farmland birds


Juvenile starlings massing on my roof this week.

At this time of year their numbers have been bolstered by the new generation…..some of which noisily fledged above my bedroom window twice this summer.  You can tell which ones are this year’s youngsters, as they still have their pale-brown heads.  By winter they will have adopted the darker, oily-looking plumage of their parents.

We’ve always had a healthy population of starlings up here.  They flock together in a small murmuration of several hundred individuals all year round and are one of my favourite spectacles in the Lomond Hills.


The WWF and the Zoological Society of London have released a new analysis that shows the earth has lost 50% of its vertebrate wildlife in the last 40 years.

This steep decline of vertebrates was calculated by analysing 10,000 populations of more than 3,000 species. The data was then used to create a ‘Living Planet Index’ (LPI), to reflect the state of all 45,000 known species of vertebrates. And the result is this - in the last 40 years, we have managed to kill 50% of all earth’s known vertebrates. And remember, this analysis didn’t include invertebrates, so the total overall loss could be much, much higher.

The fastest declines are in freshwater ecosystems, where numbers have dropped 75% since 1970. Freshwater rivers often represent the end of a system, where effluent often ends up.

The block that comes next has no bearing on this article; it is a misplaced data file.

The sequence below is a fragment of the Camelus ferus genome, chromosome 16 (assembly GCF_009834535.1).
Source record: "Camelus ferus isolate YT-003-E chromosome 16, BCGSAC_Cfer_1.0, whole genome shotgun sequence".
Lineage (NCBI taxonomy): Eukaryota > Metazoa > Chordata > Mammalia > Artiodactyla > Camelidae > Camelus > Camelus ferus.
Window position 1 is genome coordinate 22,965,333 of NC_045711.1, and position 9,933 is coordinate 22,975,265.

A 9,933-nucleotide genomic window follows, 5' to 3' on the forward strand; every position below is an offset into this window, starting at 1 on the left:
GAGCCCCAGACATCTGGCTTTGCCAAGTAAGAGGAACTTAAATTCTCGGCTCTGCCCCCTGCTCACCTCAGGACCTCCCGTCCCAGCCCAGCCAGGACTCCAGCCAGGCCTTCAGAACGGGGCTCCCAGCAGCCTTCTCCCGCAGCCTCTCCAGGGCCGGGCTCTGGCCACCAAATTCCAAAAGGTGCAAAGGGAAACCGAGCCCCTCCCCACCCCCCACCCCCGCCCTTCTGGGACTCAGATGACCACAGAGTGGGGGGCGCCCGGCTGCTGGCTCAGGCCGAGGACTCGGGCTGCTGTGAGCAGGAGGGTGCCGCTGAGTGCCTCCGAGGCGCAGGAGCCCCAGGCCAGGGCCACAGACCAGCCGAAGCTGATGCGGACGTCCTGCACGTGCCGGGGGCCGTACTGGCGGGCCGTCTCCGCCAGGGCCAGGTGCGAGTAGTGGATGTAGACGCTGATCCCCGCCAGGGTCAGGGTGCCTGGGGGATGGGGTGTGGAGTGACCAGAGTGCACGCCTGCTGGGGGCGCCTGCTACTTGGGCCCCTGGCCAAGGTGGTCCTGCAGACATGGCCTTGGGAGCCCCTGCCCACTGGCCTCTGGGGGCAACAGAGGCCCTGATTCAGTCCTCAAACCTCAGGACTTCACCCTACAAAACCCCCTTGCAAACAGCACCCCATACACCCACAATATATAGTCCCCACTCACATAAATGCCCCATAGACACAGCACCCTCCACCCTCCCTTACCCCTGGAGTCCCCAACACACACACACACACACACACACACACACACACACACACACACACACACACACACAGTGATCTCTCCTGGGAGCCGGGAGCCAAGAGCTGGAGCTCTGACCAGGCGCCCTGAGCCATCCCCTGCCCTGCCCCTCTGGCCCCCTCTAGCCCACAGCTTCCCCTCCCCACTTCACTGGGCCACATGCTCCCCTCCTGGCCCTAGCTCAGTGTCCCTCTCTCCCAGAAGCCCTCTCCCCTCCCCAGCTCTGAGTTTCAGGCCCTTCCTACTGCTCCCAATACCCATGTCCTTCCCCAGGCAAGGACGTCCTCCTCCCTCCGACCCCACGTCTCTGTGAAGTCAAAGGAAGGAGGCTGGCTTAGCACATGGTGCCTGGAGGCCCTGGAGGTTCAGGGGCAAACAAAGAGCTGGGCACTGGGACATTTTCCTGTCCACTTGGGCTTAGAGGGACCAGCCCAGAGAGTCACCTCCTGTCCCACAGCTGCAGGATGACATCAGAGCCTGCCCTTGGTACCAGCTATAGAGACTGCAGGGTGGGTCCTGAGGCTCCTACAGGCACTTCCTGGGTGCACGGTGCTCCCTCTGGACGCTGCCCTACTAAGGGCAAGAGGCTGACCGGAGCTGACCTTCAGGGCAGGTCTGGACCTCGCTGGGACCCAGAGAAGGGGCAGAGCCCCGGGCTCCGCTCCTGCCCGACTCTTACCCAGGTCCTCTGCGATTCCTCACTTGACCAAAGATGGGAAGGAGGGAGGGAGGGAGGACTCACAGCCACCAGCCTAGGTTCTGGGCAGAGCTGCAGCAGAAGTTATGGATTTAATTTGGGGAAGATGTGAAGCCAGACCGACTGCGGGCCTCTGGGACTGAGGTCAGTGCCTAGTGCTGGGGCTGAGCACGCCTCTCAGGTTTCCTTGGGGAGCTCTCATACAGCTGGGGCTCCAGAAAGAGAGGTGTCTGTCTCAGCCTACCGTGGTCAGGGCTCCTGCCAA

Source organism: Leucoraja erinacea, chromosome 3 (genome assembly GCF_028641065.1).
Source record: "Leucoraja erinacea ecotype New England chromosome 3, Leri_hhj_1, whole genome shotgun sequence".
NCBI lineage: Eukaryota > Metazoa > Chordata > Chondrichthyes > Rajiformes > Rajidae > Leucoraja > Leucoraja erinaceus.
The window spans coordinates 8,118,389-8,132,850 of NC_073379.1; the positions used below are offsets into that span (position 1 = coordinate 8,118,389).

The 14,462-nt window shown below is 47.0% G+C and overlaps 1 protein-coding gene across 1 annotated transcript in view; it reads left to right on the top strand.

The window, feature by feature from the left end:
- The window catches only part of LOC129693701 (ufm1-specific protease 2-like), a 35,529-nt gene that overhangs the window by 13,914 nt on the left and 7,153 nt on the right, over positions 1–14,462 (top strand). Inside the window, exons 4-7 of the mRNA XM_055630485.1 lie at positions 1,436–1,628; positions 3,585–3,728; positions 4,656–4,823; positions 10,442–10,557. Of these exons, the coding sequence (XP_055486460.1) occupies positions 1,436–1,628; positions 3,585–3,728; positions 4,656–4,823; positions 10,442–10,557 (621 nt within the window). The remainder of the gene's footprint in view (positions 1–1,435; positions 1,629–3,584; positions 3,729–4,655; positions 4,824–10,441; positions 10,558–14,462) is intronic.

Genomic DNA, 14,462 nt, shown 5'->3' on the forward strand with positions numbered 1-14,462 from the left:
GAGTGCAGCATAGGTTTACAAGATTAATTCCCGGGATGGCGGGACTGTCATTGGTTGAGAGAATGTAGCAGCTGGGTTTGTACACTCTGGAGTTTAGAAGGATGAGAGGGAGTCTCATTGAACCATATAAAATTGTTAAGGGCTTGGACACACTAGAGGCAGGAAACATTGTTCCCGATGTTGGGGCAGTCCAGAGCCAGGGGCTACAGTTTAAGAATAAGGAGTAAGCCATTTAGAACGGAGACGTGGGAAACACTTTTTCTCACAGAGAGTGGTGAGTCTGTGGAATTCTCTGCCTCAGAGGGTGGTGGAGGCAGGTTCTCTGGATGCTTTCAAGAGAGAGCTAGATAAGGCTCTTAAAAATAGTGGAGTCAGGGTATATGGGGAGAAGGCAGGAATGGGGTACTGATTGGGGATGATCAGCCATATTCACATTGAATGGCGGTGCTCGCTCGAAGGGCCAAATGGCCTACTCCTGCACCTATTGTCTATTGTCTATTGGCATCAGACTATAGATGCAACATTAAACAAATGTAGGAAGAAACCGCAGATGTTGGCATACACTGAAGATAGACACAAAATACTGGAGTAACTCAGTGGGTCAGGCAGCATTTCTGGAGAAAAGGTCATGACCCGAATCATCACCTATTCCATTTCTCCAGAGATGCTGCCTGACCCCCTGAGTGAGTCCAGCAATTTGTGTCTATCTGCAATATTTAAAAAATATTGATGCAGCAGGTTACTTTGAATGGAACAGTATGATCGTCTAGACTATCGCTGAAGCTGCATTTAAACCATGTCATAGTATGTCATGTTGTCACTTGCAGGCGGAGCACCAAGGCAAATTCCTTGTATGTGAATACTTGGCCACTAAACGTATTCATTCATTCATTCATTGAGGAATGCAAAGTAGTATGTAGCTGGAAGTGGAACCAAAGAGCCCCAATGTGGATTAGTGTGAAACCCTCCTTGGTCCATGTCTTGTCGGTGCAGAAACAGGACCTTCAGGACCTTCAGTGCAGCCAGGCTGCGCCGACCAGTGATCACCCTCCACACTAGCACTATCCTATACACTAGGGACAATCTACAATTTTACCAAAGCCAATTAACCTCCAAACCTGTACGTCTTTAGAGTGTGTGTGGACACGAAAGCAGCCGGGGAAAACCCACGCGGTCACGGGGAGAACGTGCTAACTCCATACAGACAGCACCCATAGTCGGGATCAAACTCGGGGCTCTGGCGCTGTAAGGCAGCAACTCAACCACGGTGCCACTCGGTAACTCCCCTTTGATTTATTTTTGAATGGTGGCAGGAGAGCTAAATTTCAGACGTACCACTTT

The graph above shows the causes of vertebrate decline based on analysis of 3,430 species’ populations. As it stands, we are cutting down trees for soy, timber, and beef faster than they can grow. We are hunting animals faster than they can reproduce. We are pumping water out of rivers faster than rainfall can replenish them. And we are pumping out carbon faster than can be absorbed (and even then, the absorption of carbon dioxide by oceans is another issue).

The photos above show just some of the animals that have been experienced serious declines in the last 40 years. As reported by The Guardian:

David Nussbaum, chief executive of WWF-UK said: “The scale of the destruction highlighted in this report should be a wake-up call for us all. But 2015 – when the countries of the world are due to come together to agree on a new global climate agreement, as well as a set of sustainable development goals – presents us with a unique opportunity to reverse the trends.

“We all – politicians, businesses and people – have an interest, and a responsibility, to act to ensure we protect what we all value: a healthy future for both people and nature.”

One of my absolute favorite parts of my trip were the Bempton Cliffs. A good stretch of the east coast of the UK ends drastically in chalk cliffs that go straight down into the North Sea. Hundreds of puffins and thousands of sea fowl make these unbelievable cliffs their home. The thing that I love the most, though, was how the land is perfectly flat farmland for miles and miles, covered in cows and sheep and fields of grain, but then it all just ends in a matter of feet. It’s one of the most incredible things I have even seen.